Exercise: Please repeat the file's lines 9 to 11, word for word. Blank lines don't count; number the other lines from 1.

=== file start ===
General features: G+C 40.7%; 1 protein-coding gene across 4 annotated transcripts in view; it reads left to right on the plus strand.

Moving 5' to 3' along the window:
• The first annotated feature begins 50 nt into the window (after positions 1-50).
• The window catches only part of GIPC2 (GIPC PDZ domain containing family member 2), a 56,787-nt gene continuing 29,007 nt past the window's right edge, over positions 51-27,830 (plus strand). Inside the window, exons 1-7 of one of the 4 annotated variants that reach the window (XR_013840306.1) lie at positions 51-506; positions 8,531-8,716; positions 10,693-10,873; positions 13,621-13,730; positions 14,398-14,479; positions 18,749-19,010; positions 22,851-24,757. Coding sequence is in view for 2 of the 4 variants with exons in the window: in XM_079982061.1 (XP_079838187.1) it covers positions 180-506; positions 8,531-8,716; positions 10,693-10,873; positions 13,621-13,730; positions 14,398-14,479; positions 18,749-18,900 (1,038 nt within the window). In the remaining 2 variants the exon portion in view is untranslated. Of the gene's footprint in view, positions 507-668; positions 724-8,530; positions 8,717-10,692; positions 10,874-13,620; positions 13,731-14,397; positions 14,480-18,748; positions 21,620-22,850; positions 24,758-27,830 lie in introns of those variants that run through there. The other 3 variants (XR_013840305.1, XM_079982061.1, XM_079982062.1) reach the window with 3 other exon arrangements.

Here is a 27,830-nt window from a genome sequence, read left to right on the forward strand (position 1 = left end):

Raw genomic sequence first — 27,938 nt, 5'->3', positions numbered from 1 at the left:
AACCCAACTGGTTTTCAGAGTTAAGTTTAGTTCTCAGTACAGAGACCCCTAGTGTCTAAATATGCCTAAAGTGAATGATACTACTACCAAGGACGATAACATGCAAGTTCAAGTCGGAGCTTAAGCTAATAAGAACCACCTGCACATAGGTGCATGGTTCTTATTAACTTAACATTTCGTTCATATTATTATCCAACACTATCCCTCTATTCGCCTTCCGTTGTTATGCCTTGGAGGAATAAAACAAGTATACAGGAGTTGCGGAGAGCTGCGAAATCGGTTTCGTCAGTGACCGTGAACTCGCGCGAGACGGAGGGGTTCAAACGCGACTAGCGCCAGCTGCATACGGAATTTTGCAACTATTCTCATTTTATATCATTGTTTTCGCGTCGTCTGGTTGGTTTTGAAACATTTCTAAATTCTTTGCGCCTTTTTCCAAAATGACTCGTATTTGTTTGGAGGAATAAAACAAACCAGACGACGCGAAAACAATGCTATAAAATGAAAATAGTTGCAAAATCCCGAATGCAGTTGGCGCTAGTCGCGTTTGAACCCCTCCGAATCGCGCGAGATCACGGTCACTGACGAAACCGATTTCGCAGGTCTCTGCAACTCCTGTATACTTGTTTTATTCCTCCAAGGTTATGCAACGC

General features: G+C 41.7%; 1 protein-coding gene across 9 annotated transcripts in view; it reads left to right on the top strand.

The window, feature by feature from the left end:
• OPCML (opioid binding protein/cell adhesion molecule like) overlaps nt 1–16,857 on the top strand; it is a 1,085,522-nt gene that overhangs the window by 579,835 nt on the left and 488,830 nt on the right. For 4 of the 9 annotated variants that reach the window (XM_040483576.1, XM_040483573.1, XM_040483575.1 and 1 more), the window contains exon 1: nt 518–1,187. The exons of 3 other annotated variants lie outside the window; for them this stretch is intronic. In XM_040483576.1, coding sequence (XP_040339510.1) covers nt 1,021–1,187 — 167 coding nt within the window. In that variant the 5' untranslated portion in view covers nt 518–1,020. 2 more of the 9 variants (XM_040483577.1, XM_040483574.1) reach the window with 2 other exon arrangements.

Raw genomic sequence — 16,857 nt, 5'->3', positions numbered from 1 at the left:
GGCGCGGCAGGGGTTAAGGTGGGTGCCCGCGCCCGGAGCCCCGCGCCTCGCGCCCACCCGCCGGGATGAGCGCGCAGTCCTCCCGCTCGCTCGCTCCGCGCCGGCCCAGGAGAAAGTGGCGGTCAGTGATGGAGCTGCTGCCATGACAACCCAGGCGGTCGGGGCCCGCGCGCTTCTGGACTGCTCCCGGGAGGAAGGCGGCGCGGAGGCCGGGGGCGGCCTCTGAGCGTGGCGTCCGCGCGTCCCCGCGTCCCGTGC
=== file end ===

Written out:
The window, feature by feature from the left end:
• OPCML (opioid binding protein/cell adhesion molecule like) overlaps nt 1–16,857 on the top strand; it is a 1,085,522-nt gene that overhangs the window by 579,835 nt on the left and 488,830 nt on the right. For 4 of the 9 annotated variants that reach the window (XM_040483576.1, XM_040483573.1, XM_040483575.1 and 1 more), the window contains exon 1: nt 518–1,187. The exons of 3 other annotated variants lie outside the window; for them this stretch is intronic. In XM_040483576.1, coding sequence (XP_040339510.1) covers nt 1,021–1,187 — 167 coding nt within the window. In that variant the 5' untranslated portion in view covers nt 518–1,020. 2 more of the 9 variants (XM_040483577.1, XM_040483574.1) reach the window with 2 other exon arrangements.

Raw genomic sequence — 16,857 nt, 5'->3', positions numbered from 1 at the left: